First of all, the sub-contract must really exist, i.e., there must be an organic link between it and the main contract. The defaulting party must have asked a third person to perform some task connected with the main contract and the latter should know that his action is a means of performing the main contract. The solution provided by Article 79(2) can only be justified by the link which binds the two contracts. A different solution would prevail if the sub-contractor were a branch (établissement) of the same firm. The default of the «third party» would not be «beyond the control» of the non-performing party and one of the conditions set forth in Article 79(1) would therefore not be fulfilled. The sub-contractor must be legally independent of the party to the main contract. This condition may give rise to delicate problems of interpretation in the case of subsidiaries that are wholly owned by the mother-company.
Another problem of interpretation arises in the not infrequent term of international sale contracts under which the buyer imposes a sub-contractor upon the seller (a local firm for instance). Has the sub-contractor been really «engaged to perform»? The answer must be in the affirmative. The sub-contractor, though not chosen by the seller, has been accepted by him as part of the bargain and he is under the technical control of the seller.
The task performed by the third party must relate to the performance of the particular contract only. The general supplier of goods or raw materials is not a third party according to Article 79(2), as his task is to provide products for a wide range of purposes to a wide range of clients (see Secretariat's Commentary, Official Records, I, 56). These materials moreover often constitute fungible goods, the destruction of which cannot, as a rule, lead to exemption. The assignment of these goods to a specific purpose creates the link without which Article 79(2) is inapplicable.
2.7.2. - Exemption may thus only be attained if the requirements set forth in Article 79(1) are fulfilled with regard to both the main party and the sub-contractor.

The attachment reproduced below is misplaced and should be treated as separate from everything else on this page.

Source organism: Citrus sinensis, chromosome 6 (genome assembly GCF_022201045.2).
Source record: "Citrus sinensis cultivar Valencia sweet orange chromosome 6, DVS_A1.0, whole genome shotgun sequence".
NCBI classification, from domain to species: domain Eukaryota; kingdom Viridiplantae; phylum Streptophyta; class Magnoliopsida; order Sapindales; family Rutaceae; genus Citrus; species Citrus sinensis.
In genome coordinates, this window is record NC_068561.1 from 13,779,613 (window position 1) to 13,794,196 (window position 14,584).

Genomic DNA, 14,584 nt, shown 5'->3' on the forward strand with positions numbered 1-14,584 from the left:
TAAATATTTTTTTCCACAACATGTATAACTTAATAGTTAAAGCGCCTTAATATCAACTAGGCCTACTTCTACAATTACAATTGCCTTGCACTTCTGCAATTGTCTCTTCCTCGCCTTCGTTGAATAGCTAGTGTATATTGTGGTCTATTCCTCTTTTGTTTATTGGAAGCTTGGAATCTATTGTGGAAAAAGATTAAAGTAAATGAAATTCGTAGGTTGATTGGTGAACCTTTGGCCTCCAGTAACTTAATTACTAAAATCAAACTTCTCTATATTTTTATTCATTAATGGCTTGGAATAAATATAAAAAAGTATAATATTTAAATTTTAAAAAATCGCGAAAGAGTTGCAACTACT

The main party will generally have to prove that he engaged a competent and capable sub-contractor; otherwise the impediment [page 585] will be deemed neither unforeseeable nor beyond his control. The bankruptcy of the sub-contractor will seldom give rise to exemption as insolvency is not generally regarded as an impediment.
To sum up, it appears that non-performance of a third person will seldom lead to the exemption of the party to the main contract; that party will remain liable for the failure to perform, as the guarantor of the sub-contractor's activity (nothing, however, should prevent him from initiating an action against the third party).
2.7.3. - The party seeking exemption has the burden of proving that the requirements set forth in Article 79(1) are met. This is the case also if the failure to perform is due to the failure of a third party. The sub-contractor remains a total stranger to the action. This situation may be detrimental to the plaintiff as his own exemption depends on whether or not the sub-contractor is exempt from liability. Separate trials may lead to a somewhat paradoxical situation: the party to the main contract, though unable to prove the existence of the impediment in an action against the other party, may be able to demonstrate its occurrence in an action against the sub-contractor. This situation inevitably follows from the principle known in French as autorité relative de la chose jugée (binding effect of judicial decision in relation to the parties). This handicap may be overcome by joining the two actions.
The means of proof are governed by the law of the forum.
2.8. - According to Article 79(4), the defaulting party must give notice to the other party of the impediment so as to enable the latter to take all the steps necessary to overcome the consequences of the failure. Although no such provision existed in ULIS, this rule was probably implied in the principle of good faith. It is in any event in harmony with international practice and is often the subject of a particular clause in the parties' agreement.
Thus only a few points deserve emphasis.
The duty to notify exists only when the occurrence of the impediment is certain, not when it may still be avoided (although it may be difficult to determine what is and what is not avoidable). [page 586] The defaulting party must notify the other party of the impediment and its probable consequences, i.e., he must indicate whether the non-performance is partial or total, temporary or definitive, etc. According to the Secretariat's Commentary (Official Records, I, 56), the duty to notify also extends to the situation in which a party intends to perform the contract by furnishing a commercially reasonable substitute. This affirmation is subject to criticism (see § 2.4.2., supra). A party is indeed under no obligation to accept a mode of performance at variance with the stipulations of the contract.